LGBTQ kids reveal what it’s like to be young and queer today
Growing Up Queer explores the changing ways that young people are now becoming LGBT-identified in the US. Through interviews and three years of ethnographic research at an LGBTQ youth drop-in center, Mary Robertson focuses on the voices and stories of youths themselves in order to show how young people understand their sexual and gender identities, their interest in queer media, and the role that family plays in their lives.
The young people who participated in this research are among the first generation to embrace queer identities as children and adolescents. This groundbreaking and timely consideration of queer identity demonstrates how sexual and gender identities are formed through complicated, ambivalent processes as opposed to being natural characteristics that one is born with. In addition to showing how youth understand their identities, Growing Up Queer describes how young people navigate queerness within a culture where being gay is the “new normal.” Using Sara Ahmed’s concept of queer orientation, Robertson argues that being queer is not just about one’s sexual and/or gender identity, but is understood through intersecting identities including race, class, ability, and more. By showing how society accepts some kinds of LGBTQ-identified people while rejecting others, Growing Up Queer provides evidence of queerness as a site of social inequality. The book moves beyond an oversimplified examination of teenage sexuality and shows, through the voices of young people themselves, the exciting yet complicated terrain of queer adolescence.
"Illuminating...Robertson examine[s] how youth today form queer identities.This accessibly written inquiry will be of interest to queer readers, sociologists, and gender studies enthusiasts alike." ~Publishers Weekly
"A rational and thoughtful examination of the evolving nature of the LGBTQ identification process in children and adolescents. … a groundbreaking and timely book that reveals the complicated and ambivalent nature of the identification process. Robertson argues that queer identity is not solely about gender and/or sexual identity, but is instead an intersectional bouillabaisse of race, class, ability, and more. Growing Up Queer also looks at the heartbreaking social inequality of queerness, where society accepts some kinds of LGBTQ identification but still rejects others it does not find palatable or sufficiently socially compliant. By using their own words, Robertson gives voice to their stories from their own point of view. This is a refreshing yet deep examination of the process of identification, how it has evolved, and future prospects for change and inclusion." ~The Advocate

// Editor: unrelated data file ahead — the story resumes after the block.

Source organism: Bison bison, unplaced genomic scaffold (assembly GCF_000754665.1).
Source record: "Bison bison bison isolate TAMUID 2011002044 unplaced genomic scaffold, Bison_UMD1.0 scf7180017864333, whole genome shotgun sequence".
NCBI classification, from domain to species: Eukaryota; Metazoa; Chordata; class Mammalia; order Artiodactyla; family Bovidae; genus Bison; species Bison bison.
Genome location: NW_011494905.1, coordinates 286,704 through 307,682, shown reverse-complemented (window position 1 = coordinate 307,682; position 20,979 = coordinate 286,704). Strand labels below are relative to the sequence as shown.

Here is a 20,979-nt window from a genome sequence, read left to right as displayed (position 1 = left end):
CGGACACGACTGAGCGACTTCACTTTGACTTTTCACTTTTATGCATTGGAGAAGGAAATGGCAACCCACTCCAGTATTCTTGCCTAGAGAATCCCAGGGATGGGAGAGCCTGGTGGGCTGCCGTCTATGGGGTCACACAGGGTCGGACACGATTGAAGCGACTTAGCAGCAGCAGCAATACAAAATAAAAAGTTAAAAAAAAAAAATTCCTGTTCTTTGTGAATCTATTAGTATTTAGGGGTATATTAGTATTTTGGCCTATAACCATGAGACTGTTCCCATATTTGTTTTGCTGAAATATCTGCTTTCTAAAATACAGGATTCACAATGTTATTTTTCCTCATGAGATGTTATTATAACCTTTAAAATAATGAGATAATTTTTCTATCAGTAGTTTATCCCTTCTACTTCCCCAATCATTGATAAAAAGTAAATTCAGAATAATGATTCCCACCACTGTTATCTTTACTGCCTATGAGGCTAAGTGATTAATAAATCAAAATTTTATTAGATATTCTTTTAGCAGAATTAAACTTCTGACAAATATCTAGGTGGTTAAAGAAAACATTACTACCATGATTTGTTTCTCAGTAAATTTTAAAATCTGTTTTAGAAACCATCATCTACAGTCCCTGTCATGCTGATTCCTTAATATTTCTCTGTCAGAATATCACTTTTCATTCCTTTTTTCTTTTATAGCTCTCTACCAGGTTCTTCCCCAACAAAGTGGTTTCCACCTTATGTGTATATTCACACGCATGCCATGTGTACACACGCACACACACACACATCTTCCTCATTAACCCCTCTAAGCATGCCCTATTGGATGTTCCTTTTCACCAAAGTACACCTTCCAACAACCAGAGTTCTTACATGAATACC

"With clarity and rich detail, Robertson tells the story of growing up queer and the community organizations and institutions that buoy today's LGBT youth. It is a deeply engaging account of both the dignities and indignities of becoming queer, leaving us with a more complicated portrait of youth resilience and risk." ~Amy L. Best,Author of Fast-Food Kids: French Fries, Lunch Lines and Social Ties
"Robertson shows the mechanisms through which binary conceptions of gender are reinforced, and she examines the intersectional effects of race, class and ability … The book’s main strength lies in rich ethnography and detailed accounts of young people. The methodological discussions are especially nuanced, and the rich histories add to our understanding of what it means to grow up queer today" ~CHOICE
"Mary Robertson...make[s] a reader want to...just enjoy the teens she meets. Theres life in them, deep introspection and philosophical thought, as well as acceptance covered slightly with the scabs of perseverance. Their voices are real and need no explaining. They offer hope." ~Washingto Blade
"Robertson, rather artfully, nestles her work into the empty space in LGBTQ youth research; how youth become gendered, how they become sexual, and how they come to embrace the identity language that fits them with the most precision. Robertson not only adds to the existing research, but also weaves in and out of it, highlighting its relevance, but also indicates where it proves to be archaic." ~Journal of Youth and Adolescence